The Supreme Court has ruled that the text of the code, “[p]rosecution of a legal person does not preclude prosecution of the natural person who committed the offence”, does not refer to prosecutorial discretion in decision of whether or not to prosecute the natural person. The court decided that the standard procedure should be that both the legal and the natural person(s) are held responsible because it was not the purpose of the criminalisation of the acts of legal persons to exculpate natural persons who have committed criminal acts and the intent was instead to exclude the possibility of utilising legal persons for the commission of crimes. Only if there are grounds to terminate criminal proceedings against the natural or legal person should one (or both) sets of proceedings be terminated. In the stage of initiating a criminal procedure, the legality principle takes precedence and the principle of opportunity becomes available only if there are certain grounds for termination of the proceedings. But the court does not insist that the conviction of a legal person necessarily requires the earlier or subsequent conviction of the natural person. The proceedings against the natural person may be terminated,for example, on grounds of a lack of public interest in prosecution. The court refers also to another possible situation, of convicting only a legal person. It is possible for the legal person to be held responsible for an act committed by a body of the legal person that made a particular decision by secret ballot. In this situation, the in dubio pro reo principle excludes the responsibility of natural persons, but there are no grounds for excluding responsibility of the legal person. Still, the court mentions in the judgment that decision-making in a secret ballot does not in itself preclude interrogation of the members of the body of the legal person. *25 However, the court understands that it is not very likely that sufficiently reliable evidence can be obtained from such interrogations to decide how votes were cast and by whom in a secret ballot.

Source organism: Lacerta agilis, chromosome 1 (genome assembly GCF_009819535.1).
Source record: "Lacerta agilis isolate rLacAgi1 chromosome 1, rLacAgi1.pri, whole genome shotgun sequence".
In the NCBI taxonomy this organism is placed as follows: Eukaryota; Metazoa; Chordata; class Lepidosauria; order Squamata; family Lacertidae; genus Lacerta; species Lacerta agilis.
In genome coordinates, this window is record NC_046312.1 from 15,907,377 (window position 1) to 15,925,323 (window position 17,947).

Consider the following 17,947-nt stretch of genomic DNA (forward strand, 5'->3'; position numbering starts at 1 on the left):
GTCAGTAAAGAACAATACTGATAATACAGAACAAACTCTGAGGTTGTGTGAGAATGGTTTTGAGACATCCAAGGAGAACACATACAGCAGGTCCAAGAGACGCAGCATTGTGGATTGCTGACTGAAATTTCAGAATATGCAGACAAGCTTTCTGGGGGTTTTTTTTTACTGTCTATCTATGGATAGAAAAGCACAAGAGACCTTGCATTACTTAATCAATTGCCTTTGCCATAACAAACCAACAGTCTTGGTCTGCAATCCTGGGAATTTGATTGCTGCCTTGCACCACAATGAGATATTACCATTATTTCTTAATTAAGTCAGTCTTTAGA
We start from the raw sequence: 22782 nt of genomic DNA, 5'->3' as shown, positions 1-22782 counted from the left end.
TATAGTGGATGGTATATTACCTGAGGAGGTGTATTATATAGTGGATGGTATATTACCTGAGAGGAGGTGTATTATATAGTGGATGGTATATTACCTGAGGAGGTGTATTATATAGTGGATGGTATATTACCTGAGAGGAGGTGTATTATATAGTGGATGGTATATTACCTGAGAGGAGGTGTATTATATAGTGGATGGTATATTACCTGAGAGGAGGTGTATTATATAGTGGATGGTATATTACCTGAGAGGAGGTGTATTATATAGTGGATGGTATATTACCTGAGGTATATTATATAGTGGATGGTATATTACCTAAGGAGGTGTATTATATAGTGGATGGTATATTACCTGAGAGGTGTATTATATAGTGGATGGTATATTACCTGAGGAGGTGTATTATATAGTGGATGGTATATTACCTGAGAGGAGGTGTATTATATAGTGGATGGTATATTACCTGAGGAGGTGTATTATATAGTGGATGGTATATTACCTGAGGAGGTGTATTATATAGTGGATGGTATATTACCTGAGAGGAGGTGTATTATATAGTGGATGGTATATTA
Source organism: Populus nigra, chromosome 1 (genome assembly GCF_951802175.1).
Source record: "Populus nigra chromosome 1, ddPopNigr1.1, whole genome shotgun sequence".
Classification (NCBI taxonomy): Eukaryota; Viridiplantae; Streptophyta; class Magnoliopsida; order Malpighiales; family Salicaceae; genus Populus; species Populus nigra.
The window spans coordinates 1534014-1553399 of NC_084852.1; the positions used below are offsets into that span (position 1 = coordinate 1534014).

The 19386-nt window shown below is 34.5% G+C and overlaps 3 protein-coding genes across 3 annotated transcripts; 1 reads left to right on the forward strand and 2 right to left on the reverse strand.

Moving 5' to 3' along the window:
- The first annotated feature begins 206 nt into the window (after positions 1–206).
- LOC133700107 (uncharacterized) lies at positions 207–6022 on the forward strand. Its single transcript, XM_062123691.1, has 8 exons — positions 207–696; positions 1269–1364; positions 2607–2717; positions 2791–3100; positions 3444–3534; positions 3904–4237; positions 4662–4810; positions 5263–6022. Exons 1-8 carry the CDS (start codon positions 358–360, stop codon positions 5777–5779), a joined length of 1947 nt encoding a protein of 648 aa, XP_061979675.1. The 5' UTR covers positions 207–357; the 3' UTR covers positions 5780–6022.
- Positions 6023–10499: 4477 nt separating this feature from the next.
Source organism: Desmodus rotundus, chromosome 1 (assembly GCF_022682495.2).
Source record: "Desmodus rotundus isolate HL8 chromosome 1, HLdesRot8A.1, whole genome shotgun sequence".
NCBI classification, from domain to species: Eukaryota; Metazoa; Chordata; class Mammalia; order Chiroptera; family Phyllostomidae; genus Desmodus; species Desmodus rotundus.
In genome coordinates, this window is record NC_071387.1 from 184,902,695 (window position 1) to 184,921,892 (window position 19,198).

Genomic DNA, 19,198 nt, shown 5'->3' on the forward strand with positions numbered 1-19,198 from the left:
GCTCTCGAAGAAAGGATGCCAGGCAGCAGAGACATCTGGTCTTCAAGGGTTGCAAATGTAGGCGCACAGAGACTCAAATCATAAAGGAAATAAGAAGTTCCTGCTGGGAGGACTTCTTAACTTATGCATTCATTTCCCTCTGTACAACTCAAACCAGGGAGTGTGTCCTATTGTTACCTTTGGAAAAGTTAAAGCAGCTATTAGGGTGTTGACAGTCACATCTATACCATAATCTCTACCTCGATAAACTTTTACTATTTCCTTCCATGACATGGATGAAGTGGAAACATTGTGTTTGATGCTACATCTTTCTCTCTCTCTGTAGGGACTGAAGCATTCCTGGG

An analysis of the Estonian Penal Code and court practice does not provide a concrete answer to the question of whether Estonian criminal law is in full accordance with EU law. There is no doubt that the types of acts of legal persons that should be criminalised according to EU law are criminalised in Estonia. Article 3 of the Second Protocol to the Convention on the Protection of the European Communities’ Financial Interests requires criminalisation of fraud, active corruption, and money-laundering committed by a legal person *26 , and Article 2 of Council Framework Decision 2003/568/JHA on combating corruption in the private sector requires criminalisation of active and passive corruption committed by legal persons in the private sector. *27 All of these acts are also crimes according to Estonian criminal law if committed by legal persons, and these acts are punishable at least by fines as required in the relevant EU acts. The problem is in defining the persons whose acts can be imputed to a legal person. Both of the acts mentioned above require all Member States to ensure that a legal person can be held liable where lack of supervision or control by a person with a leading position in that legal person has made it possible for fraud, an act of active corruption, money-laundering, or active or passive corruption to be committed in the private sector for the benefit of that legal person by a person under its authority.